Horticulture Magazine

Borage ‘Starflower’

blue borage flowers in focus


Official Plant NameBorago
Common Name(s)Borage, Starflower
Plant TypeAnnual
Native AreaMediterranean
Hardiness RatingH3
FoliageHairy leaves with long stems
FlowersBlue, star-shaped flowers
When To SowMarch, April
Plant OutMay, June
Harvesting MonthsJune, July, August, September, October

Full Sun or Dappled Shade

Exposed or Sheltered


0.1 – 1M

0.1 – 0.5M

Bloom Time
June – October


Most soil types (except unamended heavy clay)

Moist but well drained


As an attractive border plant, enticer of pollinators and herb for salads and beverages, borage is a versatile and vibrant addition to any garden.

Also known as bugloss or starflower, borage is a hardy herb that’s easy to grow, great for encouraging biodiversity and attractive for its colourful blossoms.

Most varieties are annuals, meaning they’ll complete their entire life cycle within a single season, but there is a perennial version of borage that also yields good results in a backyard display.

It’s a huge favourite among the bees and butterflies, making it a great choice to plant in among other herbs, fruits and veggies since it will enhance the chances of pollination.

Although it’s not as famous or as commonplace as other herbs like basil, mint and thyme, borage is a superb culinary condiment in its own right.

All parts of the plant (excluding the roots) can be harvested and eaten, imparting a cool and refreshing flavour to food and drinks that are reminiscent of cucumber.

Its blooms are most commonly used to garnish alcoholic drinks or infuse teas, while its leaves can add zip and zing to salads, sandwiches, dressings and side dishes.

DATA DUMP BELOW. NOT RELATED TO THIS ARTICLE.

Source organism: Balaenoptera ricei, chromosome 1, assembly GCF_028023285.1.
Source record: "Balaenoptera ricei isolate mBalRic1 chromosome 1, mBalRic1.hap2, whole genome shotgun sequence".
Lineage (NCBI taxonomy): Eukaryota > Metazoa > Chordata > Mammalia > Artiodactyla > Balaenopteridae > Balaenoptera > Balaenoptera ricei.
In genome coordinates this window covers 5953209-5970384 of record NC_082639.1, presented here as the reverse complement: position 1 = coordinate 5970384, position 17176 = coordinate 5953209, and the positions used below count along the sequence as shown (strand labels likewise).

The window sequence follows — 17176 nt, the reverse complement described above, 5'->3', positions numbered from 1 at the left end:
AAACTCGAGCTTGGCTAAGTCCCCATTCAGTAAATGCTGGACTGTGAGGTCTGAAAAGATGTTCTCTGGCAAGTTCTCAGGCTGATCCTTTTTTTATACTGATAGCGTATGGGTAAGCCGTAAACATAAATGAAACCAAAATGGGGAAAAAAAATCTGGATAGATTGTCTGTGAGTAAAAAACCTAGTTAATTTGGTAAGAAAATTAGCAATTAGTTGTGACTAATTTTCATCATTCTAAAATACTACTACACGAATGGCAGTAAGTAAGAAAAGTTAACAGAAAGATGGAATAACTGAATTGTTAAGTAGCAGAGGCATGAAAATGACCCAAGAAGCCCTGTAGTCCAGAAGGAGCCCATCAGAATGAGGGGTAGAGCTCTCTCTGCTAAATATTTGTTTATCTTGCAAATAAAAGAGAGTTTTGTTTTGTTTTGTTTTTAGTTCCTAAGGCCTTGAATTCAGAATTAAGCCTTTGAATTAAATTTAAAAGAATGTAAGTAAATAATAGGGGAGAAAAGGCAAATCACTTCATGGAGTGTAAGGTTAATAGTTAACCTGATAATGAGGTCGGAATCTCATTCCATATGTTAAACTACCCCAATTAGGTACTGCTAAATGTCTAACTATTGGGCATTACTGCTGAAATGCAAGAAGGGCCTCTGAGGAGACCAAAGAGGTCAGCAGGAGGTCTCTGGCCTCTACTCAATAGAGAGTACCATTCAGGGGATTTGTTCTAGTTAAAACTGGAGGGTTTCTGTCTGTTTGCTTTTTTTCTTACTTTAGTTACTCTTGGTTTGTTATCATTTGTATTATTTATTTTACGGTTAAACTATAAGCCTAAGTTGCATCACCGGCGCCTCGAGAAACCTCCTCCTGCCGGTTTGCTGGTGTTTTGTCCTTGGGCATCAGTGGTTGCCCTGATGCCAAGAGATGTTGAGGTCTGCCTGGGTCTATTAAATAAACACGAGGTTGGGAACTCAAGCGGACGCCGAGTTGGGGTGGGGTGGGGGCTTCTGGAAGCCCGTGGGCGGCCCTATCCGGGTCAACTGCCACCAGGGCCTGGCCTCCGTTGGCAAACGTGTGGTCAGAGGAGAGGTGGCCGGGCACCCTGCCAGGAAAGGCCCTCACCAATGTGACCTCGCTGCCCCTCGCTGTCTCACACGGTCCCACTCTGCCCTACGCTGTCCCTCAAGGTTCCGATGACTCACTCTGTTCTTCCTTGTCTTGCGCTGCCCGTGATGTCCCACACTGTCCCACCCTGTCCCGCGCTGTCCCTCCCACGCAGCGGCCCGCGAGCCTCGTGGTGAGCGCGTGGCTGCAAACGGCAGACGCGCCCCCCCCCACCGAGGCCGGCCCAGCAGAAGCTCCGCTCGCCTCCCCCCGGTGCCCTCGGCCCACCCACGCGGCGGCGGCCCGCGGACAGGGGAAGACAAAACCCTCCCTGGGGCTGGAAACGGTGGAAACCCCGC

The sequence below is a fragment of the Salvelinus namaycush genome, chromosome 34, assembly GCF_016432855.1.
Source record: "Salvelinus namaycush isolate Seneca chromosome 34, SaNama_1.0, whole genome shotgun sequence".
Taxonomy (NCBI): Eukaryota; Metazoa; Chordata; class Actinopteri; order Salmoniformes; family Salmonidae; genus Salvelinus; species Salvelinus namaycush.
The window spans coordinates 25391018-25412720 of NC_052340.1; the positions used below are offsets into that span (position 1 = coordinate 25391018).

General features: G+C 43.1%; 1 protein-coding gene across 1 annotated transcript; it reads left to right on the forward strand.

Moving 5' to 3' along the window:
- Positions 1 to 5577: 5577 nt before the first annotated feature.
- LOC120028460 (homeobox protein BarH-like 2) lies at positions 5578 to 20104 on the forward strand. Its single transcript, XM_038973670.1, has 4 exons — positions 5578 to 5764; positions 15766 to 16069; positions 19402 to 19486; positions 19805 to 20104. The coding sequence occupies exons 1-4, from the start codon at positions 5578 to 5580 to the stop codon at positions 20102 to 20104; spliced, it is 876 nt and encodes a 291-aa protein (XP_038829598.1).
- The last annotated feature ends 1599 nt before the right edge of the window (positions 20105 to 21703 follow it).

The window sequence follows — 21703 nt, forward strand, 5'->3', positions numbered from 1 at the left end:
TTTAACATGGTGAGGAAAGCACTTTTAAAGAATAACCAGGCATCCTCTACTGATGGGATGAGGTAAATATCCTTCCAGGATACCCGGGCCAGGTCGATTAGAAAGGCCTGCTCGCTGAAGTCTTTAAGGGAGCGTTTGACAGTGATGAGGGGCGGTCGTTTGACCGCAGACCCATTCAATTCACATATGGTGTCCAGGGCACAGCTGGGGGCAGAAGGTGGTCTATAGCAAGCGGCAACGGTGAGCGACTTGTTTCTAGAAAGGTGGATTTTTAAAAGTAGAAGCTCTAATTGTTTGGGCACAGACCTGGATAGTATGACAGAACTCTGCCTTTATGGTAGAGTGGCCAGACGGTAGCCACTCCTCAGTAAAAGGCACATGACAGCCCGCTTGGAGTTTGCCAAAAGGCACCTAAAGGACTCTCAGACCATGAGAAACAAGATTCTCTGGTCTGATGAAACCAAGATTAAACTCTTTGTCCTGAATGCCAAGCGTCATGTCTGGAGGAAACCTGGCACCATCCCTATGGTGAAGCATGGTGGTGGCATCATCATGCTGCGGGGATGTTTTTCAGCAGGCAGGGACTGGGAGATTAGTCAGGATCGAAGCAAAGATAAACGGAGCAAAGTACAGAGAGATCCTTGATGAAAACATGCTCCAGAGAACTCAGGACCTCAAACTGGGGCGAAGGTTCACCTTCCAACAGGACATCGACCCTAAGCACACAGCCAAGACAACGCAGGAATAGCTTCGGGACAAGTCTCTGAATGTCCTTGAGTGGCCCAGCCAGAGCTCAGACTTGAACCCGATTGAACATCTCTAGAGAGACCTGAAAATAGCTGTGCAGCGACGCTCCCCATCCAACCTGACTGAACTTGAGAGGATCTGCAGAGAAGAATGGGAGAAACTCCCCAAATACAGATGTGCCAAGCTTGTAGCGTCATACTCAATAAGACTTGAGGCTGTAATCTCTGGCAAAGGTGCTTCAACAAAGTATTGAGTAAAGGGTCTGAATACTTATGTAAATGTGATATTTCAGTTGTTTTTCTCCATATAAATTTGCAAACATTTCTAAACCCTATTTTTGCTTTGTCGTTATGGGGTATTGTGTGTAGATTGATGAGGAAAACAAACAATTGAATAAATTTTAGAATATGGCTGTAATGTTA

With so many attractive attributes, then, it’s little wonder that borage has quite an illustrious history.

Are you won over yet? Don’t delay any longer – follow these simple tips to encourage plentiful borage in your own garden.

Common Borage Varieties

Most borage varieties are annual, which means that they will die out within a single year, though many are very adept at self-seeding.

blue flowers of Borago officinalis
Borago officinalis is the most common variety of borage.

On the other hand, there are some cultivars that are perennial. Although the flowering season of these is generally shorter, they do last for several years or more.

Here are four of the most common varieties to choose from:

  • Borago officinalis. The most widely available borage variety, Borago officinalis is also the most popular among UK gardens. It’s an annual capable of growing up to 60cm in size and boasts star-shaped flowers of a brilliant blue in summer.
  • Borago officinalis ‘Variegata’. An offshoot of the common borage variety named above, this grows to a similar height and also has blue flowers, though these are of a softer hue. Its distinctive feature is the white mottling on its leaves.
  • Borago officinalis ‘Alba’. Sometimes known as white borage, this is a slightly sturdier specimen than the two mentioned above which blooms later in the year. Its biggest difference, however, is the whiteness of its blossoms.
  • Borago pygmae. The Latin name of this perennial strain of borage indicates that it’s smaller than its annual brethren, growing to around half (30cm) their size. It has a creeping habit and enjoys a short life, but will come back again every year.